Kids Count report studies child well-being in Routt County, statewide |

Kids Count report studies child well-being in Routt County, statewide

Teresa Ristow
Hayden Valley Elementary School students Silas Morrison and Madelyn Debeak listen during an assembly on the first day of school last fall. The annual Kids Count in Colorado report was released this week and shows that Routt County continues to rank high in child well-being compared to other counties in the state.
Courtesy Photo

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See the full 2016 Kids Count in Colorado report and reports from previous years at

— The annual Kids Count in Colorado report, released Monday, uses snapshots of data to help determine child well-being in a given county but doesn’t always paint a full picture, according to local education and social services experts.

Routt County was again ranked seventh among 25 ranked counties in Colorado for overall child well-being, based on more than 40 statistics that cover rates of insured children, education data, family economics and population factors.

Among the notable changes from the 2015 report was a decrease in the percentage of uninsured children, from 18 percent in 2013 to 14 percent in 2014.

“It’s probably much better now, because we’ve gone through another open enrollment period,” said Vickie Clark, director of Routt County Department of Human Services.

What the report doesn’t show, Clark said, are the challenges some families — even those that are insured — may face in obtaining healthcare.

Within the past year, provider reimbursements for giving care to those on Medicaid took a cut, leading some doctors, particularly specialists, to opt against accepting Medicaid patients.

Many of the numbers that increased from the previous year’s report — including an increase in the percentage of births to single women and an increase in births to women without a high school diploma or GED — should be critically examined, because they may represent a small number of people skewing the numbers, according to Clark and Stephanie Martin, director of First Impressions of Routt County.

“It really impacts the statistics when you have a very small number,” Clark said, in reference to an increase in child abuse and neglect cases, which rose from 6.9 per 1,000 children to 8.5 per 1,000.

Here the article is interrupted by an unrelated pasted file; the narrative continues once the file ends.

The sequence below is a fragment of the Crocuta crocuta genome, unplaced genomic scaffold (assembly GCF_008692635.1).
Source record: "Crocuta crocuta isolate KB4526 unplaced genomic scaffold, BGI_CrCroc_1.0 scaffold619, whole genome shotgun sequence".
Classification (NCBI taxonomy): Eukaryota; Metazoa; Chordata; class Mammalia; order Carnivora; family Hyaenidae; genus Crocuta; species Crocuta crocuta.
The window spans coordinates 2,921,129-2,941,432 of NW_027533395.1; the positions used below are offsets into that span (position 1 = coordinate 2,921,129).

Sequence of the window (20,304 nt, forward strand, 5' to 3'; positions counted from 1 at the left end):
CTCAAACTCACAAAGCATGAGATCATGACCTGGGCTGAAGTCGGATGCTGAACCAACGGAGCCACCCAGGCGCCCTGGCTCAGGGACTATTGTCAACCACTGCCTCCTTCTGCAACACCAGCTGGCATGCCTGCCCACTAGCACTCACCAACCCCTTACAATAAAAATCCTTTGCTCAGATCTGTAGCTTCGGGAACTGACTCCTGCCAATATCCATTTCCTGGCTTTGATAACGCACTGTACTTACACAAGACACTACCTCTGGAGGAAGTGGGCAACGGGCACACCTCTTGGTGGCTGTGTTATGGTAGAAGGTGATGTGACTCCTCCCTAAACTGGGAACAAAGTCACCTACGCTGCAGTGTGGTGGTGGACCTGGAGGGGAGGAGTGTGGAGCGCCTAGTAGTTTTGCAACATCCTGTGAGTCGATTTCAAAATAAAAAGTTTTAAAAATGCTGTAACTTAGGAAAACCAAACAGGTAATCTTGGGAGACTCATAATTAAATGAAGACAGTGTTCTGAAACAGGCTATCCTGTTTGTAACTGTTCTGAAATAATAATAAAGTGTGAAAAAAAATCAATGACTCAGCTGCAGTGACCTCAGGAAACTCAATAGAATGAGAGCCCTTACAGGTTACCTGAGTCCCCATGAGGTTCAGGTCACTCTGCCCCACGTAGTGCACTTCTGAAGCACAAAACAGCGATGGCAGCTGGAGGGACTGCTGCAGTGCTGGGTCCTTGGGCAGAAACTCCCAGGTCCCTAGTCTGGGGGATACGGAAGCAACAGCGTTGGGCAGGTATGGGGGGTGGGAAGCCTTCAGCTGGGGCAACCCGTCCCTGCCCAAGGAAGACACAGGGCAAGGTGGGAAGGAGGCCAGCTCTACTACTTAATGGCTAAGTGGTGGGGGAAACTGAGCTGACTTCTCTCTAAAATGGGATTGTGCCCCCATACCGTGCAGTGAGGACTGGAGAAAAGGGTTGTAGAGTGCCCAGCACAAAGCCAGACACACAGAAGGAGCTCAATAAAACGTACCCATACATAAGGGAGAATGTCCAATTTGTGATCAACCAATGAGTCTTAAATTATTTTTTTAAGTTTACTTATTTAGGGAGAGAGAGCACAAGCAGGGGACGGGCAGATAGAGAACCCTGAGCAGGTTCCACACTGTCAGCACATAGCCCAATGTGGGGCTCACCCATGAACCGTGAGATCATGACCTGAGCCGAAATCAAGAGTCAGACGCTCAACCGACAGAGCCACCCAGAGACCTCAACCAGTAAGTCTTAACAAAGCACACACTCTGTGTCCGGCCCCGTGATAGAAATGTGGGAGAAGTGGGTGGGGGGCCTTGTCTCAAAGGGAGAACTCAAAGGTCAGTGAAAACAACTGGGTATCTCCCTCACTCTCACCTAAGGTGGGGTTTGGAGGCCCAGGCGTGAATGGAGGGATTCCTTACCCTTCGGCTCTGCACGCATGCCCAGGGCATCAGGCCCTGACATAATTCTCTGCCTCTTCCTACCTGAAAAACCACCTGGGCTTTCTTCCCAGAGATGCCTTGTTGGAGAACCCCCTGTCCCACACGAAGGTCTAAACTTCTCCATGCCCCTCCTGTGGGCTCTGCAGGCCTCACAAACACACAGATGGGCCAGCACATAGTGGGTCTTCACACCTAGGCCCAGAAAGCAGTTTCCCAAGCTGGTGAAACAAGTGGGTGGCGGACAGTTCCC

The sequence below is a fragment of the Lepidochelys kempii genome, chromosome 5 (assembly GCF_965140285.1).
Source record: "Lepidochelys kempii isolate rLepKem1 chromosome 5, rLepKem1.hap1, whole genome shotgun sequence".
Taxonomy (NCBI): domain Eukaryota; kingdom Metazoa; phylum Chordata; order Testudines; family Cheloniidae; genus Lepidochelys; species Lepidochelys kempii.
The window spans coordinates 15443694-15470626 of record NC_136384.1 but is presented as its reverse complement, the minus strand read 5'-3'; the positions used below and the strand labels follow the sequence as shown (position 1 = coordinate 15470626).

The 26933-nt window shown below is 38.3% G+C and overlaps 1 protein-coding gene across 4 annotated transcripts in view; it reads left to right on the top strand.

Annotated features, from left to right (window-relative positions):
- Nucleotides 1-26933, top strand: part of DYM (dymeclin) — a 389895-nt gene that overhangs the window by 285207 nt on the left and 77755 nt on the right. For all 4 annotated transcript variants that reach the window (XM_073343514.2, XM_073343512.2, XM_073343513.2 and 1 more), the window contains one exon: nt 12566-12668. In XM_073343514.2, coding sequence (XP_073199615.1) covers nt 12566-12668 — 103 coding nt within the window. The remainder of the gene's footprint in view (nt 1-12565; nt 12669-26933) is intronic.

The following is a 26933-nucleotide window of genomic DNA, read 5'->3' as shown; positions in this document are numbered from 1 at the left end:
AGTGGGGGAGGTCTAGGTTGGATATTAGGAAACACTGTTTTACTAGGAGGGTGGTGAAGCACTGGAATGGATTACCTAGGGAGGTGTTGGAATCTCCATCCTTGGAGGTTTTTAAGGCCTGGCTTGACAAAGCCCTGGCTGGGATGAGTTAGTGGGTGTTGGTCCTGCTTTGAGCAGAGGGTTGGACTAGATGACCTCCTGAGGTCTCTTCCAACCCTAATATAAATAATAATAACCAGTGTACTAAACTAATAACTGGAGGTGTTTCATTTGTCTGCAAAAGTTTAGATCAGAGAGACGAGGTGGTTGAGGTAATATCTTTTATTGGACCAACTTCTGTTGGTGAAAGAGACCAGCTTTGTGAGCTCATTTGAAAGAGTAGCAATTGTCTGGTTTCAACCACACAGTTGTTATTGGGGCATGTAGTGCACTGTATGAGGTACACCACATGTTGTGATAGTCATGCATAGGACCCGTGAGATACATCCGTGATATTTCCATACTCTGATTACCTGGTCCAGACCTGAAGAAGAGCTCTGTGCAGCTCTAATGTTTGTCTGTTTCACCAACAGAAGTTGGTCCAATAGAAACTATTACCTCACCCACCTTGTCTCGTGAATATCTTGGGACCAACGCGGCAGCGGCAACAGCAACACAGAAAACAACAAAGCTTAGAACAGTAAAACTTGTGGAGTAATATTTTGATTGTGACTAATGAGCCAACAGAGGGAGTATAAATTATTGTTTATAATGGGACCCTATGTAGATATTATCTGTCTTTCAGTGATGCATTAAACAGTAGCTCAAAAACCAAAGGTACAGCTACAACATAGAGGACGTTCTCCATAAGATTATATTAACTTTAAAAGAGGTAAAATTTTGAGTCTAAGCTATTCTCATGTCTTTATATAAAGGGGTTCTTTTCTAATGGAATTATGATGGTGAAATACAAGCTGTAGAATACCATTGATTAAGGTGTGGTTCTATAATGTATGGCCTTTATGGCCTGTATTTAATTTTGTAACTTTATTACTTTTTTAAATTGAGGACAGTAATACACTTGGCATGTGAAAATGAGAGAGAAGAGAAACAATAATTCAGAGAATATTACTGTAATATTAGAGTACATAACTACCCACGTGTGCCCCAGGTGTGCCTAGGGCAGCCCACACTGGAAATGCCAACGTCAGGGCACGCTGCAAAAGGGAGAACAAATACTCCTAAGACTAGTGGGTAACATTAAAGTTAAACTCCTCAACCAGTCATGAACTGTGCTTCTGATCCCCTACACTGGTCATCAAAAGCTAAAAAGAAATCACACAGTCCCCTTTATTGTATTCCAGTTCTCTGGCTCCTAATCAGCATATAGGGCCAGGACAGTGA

Martin said another topic not explored in-depth in the report is childcare availability and affordability.

“We’re at capacity for new babies,” Martin said.

An increase in the number of fourth-grade students not testing as proficient in reading is also more complicated than the report shows, according to Marty Lamansky, Steamboat Springs School District director of teaching and learning.

Lamansky said that, although the data appears to indicate an increase of nearly 20 percentage points countywide for students not proficient in reading, the determining test changed from one year to the next, along with the various levels of proficiency, and students are now expected to adhere to more rigorous standards.

“Being able to compare the two tests is just not possible at this time,” Lamansky said.

Routt County’s average median income increased to $66,846 in the 2016 report, along with increases in the number of full-day kindergartners and a decrease in women who smoke during pregnancy.

“You are seeing some positive improvements to income and things like that,” Clark said.

Clark said she didn’t notice anything especially significant in the report, and while Routt County is highly ranked in child well-being, it should be noted that many families are still struggling.

“We still have a lot of working families that are struggling to make ends meet,” Clark said.

To reach Teresa Ristow, call 970-871-4206, email or follow her on Twitter @TeresaRistow

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